I recently went to a discussion for runners and someone asked what the best method was for losing or managing weight. The key speaker mentioned that the average American adult gains one pound per year. He mentioned that this isn’t a gradual climb over the course of years, but instead comes from our lifestyles on weekends and holidays. Think about it, we generally live a pretty structured life Monday through Friday before 5pm. But come weekends and holidays we feel that we have a free pass to let loose and have some fun. While this is true and we do deserve a little “me” time, it is a real bummer to think that those actions are the cause of years of weight gain.
I’ve spent a few weeks tossing this around in my mind and the more I consider this, it is a pretty good point. Admittedly, I have been running and adding in extra yoga and cross training workouts this week. I’m not training for a race right now. But truth be told, I’m training for the Christmas brunch buffet coming this Sunday. Ok, there it is, I said it.
Eating and living healthy are both important parts of my life. However, I can see where I have been a weekend culprit at times myself. My husband and I try to plan out and cook our meals five nights a week. They are healthy and delicious and I enjoy both the planning and cooking part. I find myself looking forward to Friday and Saturday night when we can go out for a splurge meal. When I get to those meals I tend to look for an appetizer, find an entrée I wouldn’t usually eat (hello burger and fries) and a drink or two to round out the meal. I am not saying this is necessarily bad, but I can see where this could mess up all the hard work put in during the week. The smarter me would chose one of those nights for splurge entrée and enjoy a healthy night out on the other (which I generally do, but sometimes I go a bit overboard).
A few years ago I was injured and couldn’t run. Not only was I depressed because I couldn’t exercise, but the pounds kept packing on. My neighbor mentioned that she believed weight management was less about exercise and more about how and what we eat. I thought she was nuts.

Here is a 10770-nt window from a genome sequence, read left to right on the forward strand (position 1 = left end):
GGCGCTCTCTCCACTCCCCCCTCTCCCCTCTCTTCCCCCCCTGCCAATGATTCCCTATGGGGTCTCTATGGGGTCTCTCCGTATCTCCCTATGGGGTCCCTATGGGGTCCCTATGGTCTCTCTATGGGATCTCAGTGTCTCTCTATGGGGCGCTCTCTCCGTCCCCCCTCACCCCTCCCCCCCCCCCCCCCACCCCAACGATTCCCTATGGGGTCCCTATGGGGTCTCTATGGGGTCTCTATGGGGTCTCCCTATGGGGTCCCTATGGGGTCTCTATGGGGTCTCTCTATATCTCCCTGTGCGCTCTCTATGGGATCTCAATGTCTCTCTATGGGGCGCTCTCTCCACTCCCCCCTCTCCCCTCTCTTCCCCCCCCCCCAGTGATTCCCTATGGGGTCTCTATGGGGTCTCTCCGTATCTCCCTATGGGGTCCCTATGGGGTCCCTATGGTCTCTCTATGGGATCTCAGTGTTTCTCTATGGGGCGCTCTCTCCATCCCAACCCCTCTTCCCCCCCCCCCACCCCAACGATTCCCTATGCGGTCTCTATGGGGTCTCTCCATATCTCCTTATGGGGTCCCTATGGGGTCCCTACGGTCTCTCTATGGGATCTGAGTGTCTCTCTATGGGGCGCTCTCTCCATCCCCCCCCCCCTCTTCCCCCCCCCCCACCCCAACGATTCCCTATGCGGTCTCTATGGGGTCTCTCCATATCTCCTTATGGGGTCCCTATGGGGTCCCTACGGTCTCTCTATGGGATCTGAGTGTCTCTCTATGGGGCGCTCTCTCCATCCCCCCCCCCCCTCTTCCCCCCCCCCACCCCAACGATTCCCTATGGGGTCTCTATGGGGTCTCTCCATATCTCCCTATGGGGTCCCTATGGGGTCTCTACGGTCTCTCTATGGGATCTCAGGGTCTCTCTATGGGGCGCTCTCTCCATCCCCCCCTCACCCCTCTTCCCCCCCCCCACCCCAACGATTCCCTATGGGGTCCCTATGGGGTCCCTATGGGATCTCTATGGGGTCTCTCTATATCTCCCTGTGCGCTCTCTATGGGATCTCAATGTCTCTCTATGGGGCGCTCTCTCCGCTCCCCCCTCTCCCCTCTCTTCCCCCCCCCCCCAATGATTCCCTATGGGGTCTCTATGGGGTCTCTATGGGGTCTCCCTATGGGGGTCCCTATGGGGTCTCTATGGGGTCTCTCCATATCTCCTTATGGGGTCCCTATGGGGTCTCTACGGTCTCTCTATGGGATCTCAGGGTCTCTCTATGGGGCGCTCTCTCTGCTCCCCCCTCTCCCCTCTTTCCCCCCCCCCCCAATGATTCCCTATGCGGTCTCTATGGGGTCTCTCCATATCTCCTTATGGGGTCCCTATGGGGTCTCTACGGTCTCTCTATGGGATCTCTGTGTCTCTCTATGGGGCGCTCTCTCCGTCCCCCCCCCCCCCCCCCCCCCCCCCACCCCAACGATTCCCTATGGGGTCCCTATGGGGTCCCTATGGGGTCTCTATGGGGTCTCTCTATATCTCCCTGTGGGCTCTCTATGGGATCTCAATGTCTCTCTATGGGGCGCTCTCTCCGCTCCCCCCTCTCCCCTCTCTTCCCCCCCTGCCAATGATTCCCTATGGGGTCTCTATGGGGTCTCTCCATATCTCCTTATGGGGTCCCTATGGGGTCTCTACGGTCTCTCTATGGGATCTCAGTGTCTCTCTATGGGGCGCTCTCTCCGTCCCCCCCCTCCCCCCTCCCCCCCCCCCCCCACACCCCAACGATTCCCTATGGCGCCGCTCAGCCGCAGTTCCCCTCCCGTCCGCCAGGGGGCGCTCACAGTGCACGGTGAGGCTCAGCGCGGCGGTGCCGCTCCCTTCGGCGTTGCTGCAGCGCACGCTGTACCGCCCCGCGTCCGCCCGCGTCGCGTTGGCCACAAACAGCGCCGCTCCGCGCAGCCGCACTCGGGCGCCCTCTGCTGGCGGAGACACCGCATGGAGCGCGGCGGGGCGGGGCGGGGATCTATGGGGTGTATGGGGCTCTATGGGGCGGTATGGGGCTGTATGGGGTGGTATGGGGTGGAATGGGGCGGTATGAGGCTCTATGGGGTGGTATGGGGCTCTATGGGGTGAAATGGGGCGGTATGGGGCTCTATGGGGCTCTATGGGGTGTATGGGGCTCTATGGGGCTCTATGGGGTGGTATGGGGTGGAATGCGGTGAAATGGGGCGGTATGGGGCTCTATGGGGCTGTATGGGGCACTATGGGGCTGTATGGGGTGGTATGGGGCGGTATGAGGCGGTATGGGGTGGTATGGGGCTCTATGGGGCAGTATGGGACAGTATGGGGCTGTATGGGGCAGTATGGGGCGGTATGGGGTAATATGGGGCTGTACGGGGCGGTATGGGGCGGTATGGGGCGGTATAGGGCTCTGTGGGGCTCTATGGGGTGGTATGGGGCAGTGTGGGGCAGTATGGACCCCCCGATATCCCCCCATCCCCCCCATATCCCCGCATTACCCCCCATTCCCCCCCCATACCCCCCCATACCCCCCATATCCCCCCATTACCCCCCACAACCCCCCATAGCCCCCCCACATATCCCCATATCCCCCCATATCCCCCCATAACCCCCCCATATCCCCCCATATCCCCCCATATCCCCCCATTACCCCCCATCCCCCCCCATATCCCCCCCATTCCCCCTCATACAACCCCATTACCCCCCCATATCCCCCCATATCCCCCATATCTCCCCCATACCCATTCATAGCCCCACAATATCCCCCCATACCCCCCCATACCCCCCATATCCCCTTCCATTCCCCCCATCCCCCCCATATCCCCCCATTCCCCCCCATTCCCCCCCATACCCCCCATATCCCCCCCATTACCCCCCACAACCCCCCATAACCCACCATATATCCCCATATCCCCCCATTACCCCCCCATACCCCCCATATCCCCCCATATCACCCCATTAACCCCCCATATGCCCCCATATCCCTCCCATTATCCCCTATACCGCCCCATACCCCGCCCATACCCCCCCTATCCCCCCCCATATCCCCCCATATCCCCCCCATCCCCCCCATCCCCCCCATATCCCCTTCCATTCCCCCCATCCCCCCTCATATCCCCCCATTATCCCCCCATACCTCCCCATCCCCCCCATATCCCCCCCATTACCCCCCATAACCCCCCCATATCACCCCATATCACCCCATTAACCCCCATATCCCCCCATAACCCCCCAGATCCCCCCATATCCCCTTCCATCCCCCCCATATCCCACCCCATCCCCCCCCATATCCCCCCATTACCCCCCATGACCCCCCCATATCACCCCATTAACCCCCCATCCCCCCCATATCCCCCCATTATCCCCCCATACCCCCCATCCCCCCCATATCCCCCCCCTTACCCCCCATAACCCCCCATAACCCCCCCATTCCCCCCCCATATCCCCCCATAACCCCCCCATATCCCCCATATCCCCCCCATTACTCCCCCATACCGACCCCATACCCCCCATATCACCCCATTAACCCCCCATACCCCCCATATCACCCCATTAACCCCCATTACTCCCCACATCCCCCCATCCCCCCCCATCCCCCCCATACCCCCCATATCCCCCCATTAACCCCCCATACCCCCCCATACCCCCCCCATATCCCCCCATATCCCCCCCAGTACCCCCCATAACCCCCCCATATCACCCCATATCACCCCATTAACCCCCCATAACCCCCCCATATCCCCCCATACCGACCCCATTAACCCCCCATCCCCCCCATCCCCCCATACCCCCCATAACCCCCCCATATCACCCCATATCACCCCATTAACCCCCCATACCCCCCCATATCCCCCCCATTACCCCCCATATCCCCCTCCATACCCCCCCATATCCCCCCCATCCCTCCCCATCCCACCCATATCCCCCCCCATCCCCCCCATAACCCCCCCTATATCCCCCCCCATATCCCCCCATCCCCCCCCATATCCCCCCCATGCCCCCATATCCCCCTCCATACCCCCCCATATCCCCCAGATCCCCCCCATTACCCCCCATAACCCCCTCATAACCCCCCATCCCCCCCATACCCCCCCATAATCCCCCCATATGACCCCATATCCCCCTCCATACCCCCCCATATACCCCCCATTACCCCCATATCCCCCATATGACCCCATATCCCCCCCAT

At the same time there was a reality show involving trainer Jackie Warner, following her as she helped several over weight adults get back to healthy lifestyles. At the end of the show one of her clients remarked on how he finally figured out how to keep the weight off. He said something to the extent of, “I’m not going to say that I starve myself, but I had to learn that I need a lot less food in me than I wanted or once thought I needed.”
Bingo! Sometimes I feel like a hamster running on that little wheel. Go for a run, eat a big meal, run some more to make up for it and then repeat. However, I feel best when I eat until I feel content (I am so bad at this one!). For most of us, it isn’t always about what we choose to eat, but simply how much we eat.
This holiday season I am going to enjoy the food, family, and fun but I am going to do it with awareness. I will get my workouts in because I love to get a good sweat. And I will focus on how I feel and what I really need.
The key to staying fit and healthy is to live like you do during the week. Keep the consistency. Find a balance. If you are going to take a day off from exercise, plan your eating accordingly. If you know that there is going to be a big dinner later that night, find time to get a workout in and eat a light healthy meal to allow for a splurge later.
Keep moving this holiday season, don’t beat yourself up if you slip, and always work to find balance.